For some reason, the potential impact of a concert-triggered migraine didn’t really occur to me until I was mired spinny and owie in a doozy at the They Might Be Giants concert earlier this year. While I was fine and happier than a newb geek has any right to be during Jonathan Coulton’s opening set, the much higher volume and lights sent me running from the venue for relief during TMBG. The horns certainly didn’t help. I was really bummed, since it was my first time actually making it to one of their shows and also because we were with friends Pat and Lisa, who we rarely get to spend time with.
Since then, I’ve been afraid to buy tickets to any shows. My recent heartbreak was newly found Metric playing in Richmond last month. My Scott Pilgrim Fangirl heart was broken at missing them (Their “Black Sheep” was performed by The Clash at Demonhead in the flick. Easily my fave song on the soundtrack.), but we couldn’t justify springing the dough for a show I might have to bail on.
My new heartbreak is the Linkin Park show in February. Their Hybrid Theory album literally catapulted me singing and screaming through a lot of rage and heartbreak at a dark time in my life. That album unsurprisingly resides on my “Perfect Album” list and I’ll always have a soft spot for them, regardless of what I think of their recent releases. The Projekt Revolution concert I went to in Fairfax, VA was a high-energy, face-twisting, lustful-singing-at-the-top-of-your-lungs show and I loved fangirling after the show when I met them. Yes, I told Mike Shinoda what the album meant to me and how it helped me in a wrenchingly cathartic way.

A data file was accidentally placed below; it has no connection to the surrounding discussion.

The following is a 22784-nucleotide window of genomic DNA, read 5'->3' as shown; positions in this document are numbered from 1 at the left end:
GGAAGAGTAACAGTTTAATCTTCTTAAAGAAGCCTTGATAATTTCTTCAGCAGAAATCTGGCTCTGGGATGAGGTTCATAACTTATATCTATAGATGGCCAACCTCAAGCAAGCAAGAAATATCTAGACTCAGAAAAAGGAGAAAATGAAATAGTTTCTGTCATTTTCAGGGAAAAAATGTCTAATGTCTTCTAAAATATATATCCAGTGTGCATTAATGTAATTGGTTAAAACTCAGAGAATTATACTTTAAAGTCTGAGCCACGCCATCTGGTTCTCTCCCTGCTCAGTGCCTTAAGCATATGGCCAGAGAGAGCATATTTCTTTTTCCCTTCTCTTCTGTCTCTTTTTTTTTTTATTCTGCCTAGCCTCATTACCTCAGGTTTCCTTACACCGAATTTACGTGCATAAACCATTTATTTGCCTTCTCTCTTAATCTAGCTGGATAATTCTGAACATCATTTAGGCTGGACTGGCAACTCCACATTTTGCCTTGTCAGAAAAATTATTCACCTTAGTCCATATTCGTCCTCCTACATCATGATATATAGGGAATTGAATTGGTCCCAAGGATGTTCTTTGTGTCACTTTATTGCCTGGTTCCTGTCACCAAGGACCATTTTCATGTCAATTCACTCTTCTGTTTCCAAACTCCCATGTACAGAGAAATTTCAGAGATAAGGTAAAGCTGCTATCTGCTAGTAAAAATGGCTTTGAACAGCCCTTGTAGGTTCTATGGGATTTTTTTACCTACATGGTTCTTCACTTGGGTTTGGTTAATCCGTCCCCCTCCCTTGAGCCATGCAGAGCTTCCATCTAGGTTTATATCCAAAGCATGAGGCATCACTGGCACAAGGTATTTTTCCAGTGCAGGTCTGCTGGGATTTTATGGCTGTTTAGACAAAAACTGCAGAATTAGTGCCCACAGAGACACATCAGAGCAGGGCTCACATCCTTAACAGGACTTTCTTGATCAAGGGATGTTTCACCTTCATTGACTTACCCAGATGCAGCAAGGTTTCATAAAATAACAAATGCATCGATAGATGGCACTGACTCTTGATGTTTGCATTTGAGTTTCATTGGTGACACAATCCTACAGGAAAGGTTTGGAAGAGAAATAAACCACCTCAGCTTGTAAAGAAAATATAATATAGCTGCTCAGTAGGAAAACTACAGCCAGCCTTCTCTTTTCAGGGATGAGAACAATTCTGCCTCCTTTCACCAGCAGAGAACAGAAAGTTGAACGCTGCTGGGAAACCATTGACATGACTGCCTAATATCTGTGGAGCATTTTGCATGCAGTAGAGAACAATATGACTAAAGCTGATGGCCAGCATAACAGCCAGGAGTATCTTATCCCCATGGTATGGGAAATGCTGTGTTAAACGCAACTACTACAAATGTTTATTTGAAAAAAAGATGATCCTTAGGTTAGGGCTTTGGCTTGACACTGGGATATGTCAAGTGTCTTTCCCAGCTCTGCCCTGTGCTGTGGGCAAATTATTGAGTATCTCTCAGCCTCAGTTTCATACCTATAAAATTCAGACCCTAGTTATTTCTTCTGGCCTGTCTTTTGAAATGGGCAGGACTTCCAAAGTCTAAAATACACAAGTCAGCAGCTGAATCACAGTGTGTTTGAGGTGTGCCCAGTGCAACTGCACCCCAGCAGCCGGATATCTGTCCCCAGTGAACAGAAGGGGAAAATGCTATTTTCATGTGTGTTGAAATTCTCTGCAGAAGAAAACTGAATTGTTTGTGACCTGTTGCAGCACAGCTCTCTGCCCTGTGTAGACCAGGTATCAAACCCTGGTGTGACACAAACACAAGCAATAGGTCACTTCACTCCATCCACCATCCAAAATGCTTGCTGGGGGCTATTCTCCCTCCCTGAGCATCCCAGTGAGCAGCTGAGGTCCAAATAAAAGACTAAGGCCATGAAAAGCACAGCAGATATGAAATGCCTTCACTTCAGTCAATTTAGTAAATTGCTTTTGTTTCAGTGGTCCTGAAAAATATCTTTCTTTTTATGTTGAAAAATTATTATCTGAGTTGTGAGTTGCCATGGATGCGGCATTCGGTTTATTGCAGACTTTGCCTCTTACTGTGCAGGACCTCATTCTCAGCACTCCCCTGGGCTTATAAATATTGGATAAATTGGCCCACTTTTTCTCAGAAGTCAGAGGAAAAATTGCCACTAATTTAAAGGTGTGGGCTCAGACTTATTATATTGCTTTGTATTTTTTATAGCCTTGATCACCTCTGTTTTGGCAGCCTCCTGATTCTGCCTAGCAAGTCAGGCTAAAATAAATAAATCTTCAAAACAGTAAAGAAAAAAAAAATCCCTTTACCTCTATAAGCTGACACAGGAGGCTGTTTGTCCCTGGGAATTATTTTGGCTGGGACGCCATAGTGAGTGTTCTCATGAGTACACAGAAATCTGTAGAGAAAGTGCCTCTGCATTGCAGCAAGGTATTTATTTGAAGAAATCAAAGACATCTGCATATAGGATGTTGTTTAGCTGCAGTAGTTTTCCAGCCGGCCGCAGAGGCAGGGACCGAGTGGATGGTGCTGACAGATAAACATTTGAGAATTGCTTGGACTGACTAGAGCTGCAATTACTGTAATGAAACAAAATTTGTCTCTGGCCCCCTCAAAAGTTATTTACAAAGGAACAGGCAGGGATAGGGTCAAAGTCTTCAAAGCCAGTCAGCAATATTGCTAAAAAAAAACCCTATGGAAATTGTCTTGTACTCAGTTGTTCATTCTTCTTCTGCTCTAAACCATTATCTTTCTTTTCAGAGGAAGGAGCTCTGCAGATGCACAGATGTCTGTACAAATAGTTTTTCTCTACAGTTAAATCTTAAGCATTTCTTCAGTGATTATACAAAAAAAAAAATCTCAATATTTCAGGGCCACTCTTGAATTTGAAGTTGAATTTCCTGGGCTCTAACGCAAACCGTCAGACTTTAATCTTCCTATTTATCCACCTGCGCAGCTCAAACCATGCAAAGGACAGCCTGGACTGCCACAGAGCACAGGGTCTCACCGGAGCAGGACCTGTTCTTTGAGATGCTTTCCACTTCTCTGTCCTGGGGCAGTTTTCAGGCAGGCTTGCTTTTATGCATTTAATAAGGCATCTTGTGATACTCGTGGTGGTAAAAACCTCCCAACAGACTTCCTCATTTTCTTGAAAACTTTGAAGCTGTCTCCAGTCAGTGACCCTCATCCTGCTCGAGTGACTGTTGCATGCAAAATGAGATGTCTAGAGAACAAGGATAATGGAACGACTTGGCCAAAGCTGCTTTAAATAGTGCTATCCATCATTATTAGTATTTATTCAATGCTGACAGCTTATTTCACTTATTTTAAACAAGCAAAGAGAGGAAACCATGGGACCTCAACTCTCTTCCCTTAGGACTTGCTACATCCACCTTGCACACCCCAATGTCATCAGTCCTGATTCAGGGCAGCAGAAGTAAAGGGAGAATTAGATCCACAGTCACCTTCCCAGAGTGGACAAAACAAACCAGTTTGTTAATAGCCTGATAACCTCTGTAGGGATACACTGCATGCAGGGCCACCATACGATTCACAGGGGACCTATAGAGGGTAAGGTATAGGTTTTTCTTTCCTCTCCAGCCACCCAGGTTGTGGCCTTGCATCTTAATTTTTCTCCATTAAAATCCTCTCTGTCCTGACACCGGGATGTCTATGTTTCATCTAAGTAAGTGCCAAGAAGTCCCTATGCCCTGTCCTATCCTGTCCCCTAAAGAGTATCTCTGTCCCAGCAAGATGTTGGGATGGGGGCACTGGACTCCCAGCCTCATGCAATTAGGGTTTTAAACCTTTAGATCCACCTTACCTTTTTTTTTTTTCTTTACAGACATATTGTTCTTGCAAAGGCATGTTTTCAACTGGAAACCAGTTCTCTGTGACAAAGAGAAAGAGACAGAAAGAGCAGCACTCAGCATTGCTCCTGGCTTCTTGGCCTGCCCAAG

Not surprisingly, I’ve also had to show restraint with movies although it’s only been recent ones that have really triggered the symptoms in any notable way.
After viewing Scott Pilgrim vs. The World three times in the theater and once at home, I’ve yet to see the ending boss fight. The visual effects drive a spike through my brain and I have to close my eyes and cover them to negate them. Bummer, but not unexpected. Video games have reportedly caused seizures in people before, and the movie is pretty heavy with video game effects. I was disappointed that I was unable to view it at home, as I was sure that the smaller screen would help. I was wrong.
Seeing Harry Potter and the Deathly Hallows on the big screen last week hit me harder than I anticipated. It’s possible that the long day played a part in this, however. I was up at 6 a.m. and we went to the midnight-oh-one showing. There were a few scenes that were particularly harsh, the one where Harry departs Privet drive, one with Hermione and a snatcher in the woods, the battle in the Ministry and the ending battle. I was quite loopy after the end and needed to remain seated for a bit, and kindly Jett offered me her arm as we exited for stability.
I’ve already reduced my video game time, especially those that have a 3D effect. There have also been nights were I’ve had to log off of Lord of the Rings Online because of dizziness when navigating the Misty Mountain trails, among other things. But these don’t surprise me as much as concerts or movies since they are far more immersive.
I now have to stop and make a concerted effort to evaluate the possible effects, and even carry ear plugs with me, as I did the night of the Geek Radio Daily Pub Crawl and Chooch’s band practice the other night. Although so far it’s only been the visual inputs that trigger dizziness, both the visual and the audio can trigger the migraines.
Talk about a buzz kill.